I found that this creates a flat list in AS 3.2.0, instead of a tree. The command line variant creates a tree however. – Tom Sep 25 '18 at 21:32
  • 5
    @Tom run 'depencies' task under 'help' category not 'android'. It shows as tree – Maxim Berezovsky Mar 19 '19 at 20:09

Often the complete test, compile, and androidTestCompile dependency graph is too much to examine together. If you merely want the compile dependency graph you can use:

./gradlew app:dependencies --configuration compile

Source: Gradle docs section 4.7.6

Note: compile has been deprecated in more recent versions of Gradle and in more recent versions you are advised to shift all of your compile dependencies to implementation. Please see this answer here

| improve this answer | |
  • 4
    just a note: compile has been deprecated, people should now move to implementation – reinaldomoreira Jun 14 '17 at 14:44

If you want to visualize your dependencies in a graph you can use gradle-dependency-graph-generator plugin.

Generally the output of this plugin can be found in build/reports/dependency-graph directory and it contains three files (.dot|.png|.svg) if you are using the 0.5.0 version of the plugin.

Example of dependences graph in a real app (Chess Clock):


| improve this answer | |
  • Hey David, I did as was told in the plugin instructions. I applied plugin in project gradle but I am not seeing any reports folder in build directory. Is there anything we need to do other than build and run the project? – Rushi M Thakker Feb 4 '19 at 11:17
  • This plugin not show dependency version and conflicts. like this for Maven; github.com/janssk1/maven-graph-plugin/wiki/Manual This make it useless.. – sytolk Oct 17 '19 at 14:17

For Android, type this in terminal

gradlew app:dependencies

It will list all the dependencies and the ones with newer versions for you to upgrade like

com.android.support:customtabs:26.1.0 -> 27.1.1 (*)
| improve this answer | |
  • No , I'm afraid the part about (*) is wrong. (*) means this dependency declares to use the former(26.1.0) but actually build will use the latter version(27.1.1) this answer talked about this. – wkm Sep 6 at 4:04

Things have moved forward in Gradle so I believe this question merits another answer.
Since Gradle 4.3, "build scans" were introduced. All relevant info is available in the Gradle docs (1, 2). For me, this seems to now be the easiest way to check your dependencies (and generally your build) in a clear, organized way.

They are very easy to create, just execute:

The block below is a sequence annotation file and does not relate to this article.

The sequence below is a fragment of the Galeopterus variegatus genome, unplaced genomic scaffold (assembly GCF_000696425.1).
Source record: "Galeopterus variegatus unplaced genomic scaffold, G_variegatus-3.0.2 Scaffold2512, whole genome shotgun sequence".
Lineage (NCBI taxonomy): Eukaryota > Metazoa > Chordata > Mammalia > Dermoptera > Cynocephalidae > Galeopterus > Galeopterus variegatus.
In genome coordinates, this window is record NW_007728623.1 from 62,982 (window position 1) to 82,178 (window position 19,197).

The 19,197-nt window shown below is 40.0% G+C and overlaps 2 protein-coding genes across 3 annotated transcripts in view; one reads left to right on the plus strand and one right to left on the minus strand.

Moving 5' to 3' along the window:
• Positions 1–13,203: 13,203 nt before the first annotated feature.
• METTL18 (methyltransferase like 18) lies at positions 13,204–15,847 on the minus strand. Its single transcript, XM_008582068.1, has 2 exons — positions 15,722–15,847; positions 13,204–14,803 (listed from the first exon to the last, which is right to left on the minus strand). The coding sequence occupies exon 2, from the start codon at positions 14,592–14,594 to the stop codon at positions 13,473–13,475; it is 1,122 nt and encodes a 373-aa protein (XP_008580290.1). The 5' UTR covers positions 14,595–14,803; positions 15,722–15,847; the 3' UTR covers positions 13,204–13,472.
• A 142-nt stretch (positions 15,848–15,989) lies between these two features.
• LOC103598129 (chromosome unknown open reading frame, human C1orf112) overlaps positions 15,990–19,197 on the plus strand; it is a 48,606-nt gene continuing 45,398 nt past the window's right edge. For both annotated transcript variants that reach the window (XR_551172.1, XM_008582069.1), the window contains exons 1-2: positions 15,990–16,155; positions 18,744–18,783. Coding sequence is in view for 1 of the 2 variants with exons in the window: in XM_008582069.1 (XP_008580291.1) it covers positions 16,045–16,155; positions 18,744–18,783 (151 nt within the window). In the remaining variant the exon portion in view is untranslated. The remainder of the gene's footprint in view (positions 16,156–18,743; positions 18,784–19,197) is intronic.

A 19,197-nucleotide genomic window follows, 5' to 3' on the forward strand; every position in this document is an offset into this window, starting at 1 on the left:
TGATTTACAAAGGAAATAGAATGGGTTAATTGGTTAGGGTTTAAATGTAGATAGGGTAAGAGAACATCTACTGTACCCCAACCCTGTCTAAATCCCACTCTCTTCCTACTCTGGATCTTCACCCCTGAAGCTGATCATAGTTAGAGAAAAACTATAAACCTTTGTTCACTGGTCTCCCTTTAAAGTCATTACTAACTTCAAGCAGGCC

gradle build --scan  

(or ./gradlew build --scan if you use a wrapper)

This produces a randomly generated link where you can see your scan. When opening that link, you enter your email and gain full control of the link: eg. share it or delete it. It has got a lot of info about your build, not just dependencies. You can see your dependencies, their hierarchies, the repository used to obtain them but also a lot of other stuff about your build, namely, its performance (which is of interest in big complex builds), your tests, even your console output and your system configuration, which JDK and JVM was used, max heap size etc.

This is a printscreen from a mock project:

Build scan example

A build scan is a shareable record of a build that provides insights into what happened and why. You can create a build scan at scans.gradle.com for free.

Note however, that info for your build process will be sent to the Gradle servers. You have full control to delete it when you are finished with your inspection.

Finally, you can use build scans with Gradle versions earlier than 4.3 too, you just have to manually add the scans plugin in your buildscript.

Incorporating some feedback from the comments some extra notes:
1) It is very difficult to do this by mistake or without understanding that some info for your build will be online (private to you, with the ability to delete it, but still online).

When executing gradle build --scan the following message appears:

Publishing a build scan to scans.gradle.com requires accepting the Gradle
Terms of Service defined at https://gradle.com/terms-of-service. Do you
accept these terms? [yes, no]

You have to explicitly write yes and then the message continues:

Publishing build scan...  

2) In Gradle Enterprise you can host gradle build scans in your own servers. However I have no experience in this and my proposed approach was about the standard Gradle distribution, using Gradle's servers for your build scans.

3) Gradle itself promotes the build scans as the way to deal with most your build problems.

| improve this answer | |
  • 14